"I asked him to put them into three piles, 'good', 'bad', or 'could be worked on', and from the 'good' there was enough for me to publish my first poetry collection."

She reads another poem, The Rolling Car, which tells of the close bond she shared with her brother Nicholas, who took his own life in 2009.

"It is about when my dad left me and my brother in a car, and it started rolling down the hill because he had not put the handbrake on properly," says Frieda.

"I told my brother to get out because there would be a crash, but he wouldn't, so I stayed with him, because I did not want to leave him on his own. Suddenly my father runs out, and throws himself through the window – I will never forget the way he threw himself through the window – and we are safe.

"The thing is, I was prepared to crash with my brother, because that is what would have happened if my father had not been able to stop the car. After that, I made sure I learned how to use the handbrake."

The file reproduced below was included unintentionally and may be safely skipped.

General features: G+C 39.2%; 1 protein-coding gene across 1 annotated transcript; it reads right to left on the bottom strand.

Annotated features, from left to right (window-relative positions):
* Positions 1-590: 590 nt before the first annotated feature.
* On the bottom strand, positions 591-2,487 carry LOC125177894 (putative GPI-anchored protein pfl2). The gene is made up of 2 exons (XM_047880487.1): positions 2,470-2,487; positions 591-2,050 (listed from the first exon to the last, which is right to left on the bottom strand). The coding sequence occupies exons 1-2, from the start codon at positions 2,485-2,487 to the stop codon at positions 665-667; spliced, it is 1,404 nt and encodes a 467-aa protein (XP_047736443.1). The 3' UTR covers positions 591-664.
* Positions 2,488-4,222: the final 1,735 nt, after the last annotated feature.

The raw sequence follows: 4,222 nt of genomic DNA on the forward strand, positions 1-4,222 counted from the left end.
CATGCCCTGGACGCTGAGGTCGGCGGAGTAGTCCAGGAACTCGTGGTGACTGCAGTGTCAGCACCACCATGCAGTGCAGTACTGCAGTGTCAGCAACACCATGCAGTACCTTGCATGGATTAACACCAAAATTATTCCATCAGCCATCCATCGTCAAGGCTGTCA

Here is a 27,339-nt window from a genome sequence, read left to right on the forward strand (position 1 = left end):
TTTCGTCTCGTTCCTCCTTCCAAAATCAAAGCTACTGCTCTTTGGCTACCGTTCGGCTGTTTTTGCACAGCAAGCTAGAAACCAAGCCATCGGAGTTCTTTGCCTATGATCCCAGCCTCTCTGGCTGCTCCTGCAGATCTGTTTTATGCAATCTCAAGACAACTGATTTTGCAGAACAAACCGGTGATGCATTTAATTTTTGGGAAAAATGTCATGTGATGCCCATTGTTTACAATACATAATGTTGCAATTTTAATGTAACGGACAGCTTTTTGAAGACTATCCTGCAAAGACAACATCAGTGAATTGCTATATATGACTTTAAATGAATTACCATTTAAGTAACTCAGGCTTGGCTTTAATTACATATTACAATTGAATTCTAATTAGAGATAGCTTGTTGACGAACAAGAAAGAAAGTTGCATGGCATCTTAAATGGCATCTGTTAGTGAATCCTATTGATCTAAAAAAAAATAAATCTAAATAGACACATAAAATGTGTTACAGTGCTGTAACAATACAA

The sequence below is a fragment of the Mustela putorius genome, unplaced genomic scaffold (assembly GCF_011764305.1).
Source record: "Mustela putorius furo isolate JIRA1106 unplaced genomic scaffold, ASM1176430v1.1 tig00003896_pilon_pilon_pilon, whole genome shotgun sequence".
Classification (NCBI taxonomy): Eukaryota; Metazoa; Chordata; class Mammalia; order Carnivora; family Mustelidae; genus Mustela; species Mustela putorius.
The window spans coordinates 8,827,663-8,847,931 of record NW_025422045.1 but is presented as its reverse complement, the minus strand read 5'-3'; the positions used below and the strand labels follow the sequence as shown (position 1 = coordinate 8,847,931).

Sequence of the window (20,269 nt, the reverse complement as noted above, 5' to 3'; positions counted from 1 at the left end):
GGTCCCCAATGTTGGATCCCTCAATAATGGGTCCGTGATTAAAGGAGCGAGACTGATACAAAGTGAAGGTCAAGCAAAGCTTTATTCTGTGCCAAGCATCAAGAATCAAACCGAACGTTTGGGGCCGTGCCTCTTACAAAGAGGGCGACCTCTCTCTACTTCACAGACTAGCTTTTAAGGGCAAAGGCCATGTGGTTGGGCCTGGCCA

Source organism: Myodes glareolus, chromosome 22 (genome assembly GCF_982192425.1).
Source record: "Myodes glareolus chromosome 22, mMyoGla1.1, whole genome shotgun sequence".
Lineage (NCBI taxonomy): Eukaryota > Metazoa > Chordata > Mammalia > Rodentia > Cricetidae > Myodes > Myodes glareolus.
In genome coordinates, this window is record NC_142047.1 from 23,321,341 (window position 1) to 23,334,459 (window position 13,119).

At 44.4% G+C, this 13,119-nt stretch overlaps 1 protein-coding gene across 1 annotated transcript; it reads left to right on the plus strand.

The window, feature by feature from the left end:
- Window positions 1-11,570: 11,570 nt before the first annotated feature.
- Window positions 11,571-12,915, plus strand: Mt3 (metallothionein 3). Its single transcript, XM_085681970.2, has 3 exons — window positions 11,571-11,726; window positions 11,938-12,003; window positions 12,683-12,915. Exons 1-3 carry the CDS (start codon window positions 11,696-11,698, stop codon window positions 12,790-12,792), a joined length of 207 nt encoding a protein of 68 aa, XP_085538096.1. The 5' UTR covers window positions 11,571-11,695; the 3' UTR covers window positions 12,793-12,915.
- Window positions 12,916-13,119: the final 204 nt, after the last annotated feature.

Something that will surprise many is that Frieda also suffers from dyslexia, although she says it has never really held her back.

"If I have got a problem like dyslexia or chronic fatigue, it's about like finding a way to walk around it," she says.

"Adversity makes some of us try harder."

Would Frieda have led a life as artistically creative had it not been for the adversity she has lived through? "I find that very hard to answer, because I haven't lived a different life," she says, philosophically.

"Everybody's life is unique to them, it's why they say everybody has an autobiography in them."

The one area of her life which she is reluctant to go into detail about is the controversy surrounding her father following her mother's death in the 1960s and 70s, particularly from the growing feminist movement for who Plath had become a cause celebre.

"I wasn't aware of it when I was growing up, my father shielded me from it," she says.

"I loved my dad. It was hard to think that people were making judgements, but they didn't know what went on."

*Frieda Hughes will be headline speaker at Shrewsbury Festival of Literature, appearing in The Wightman Theatre in The Square at 7.30pm. She will be supported by award-winning Shropshire poet Liz Lefroy.

Television historian Alex Langlands, best known for Victorian Farm, talks about his new book Craeft at The Wightman at 5pm tomorrow.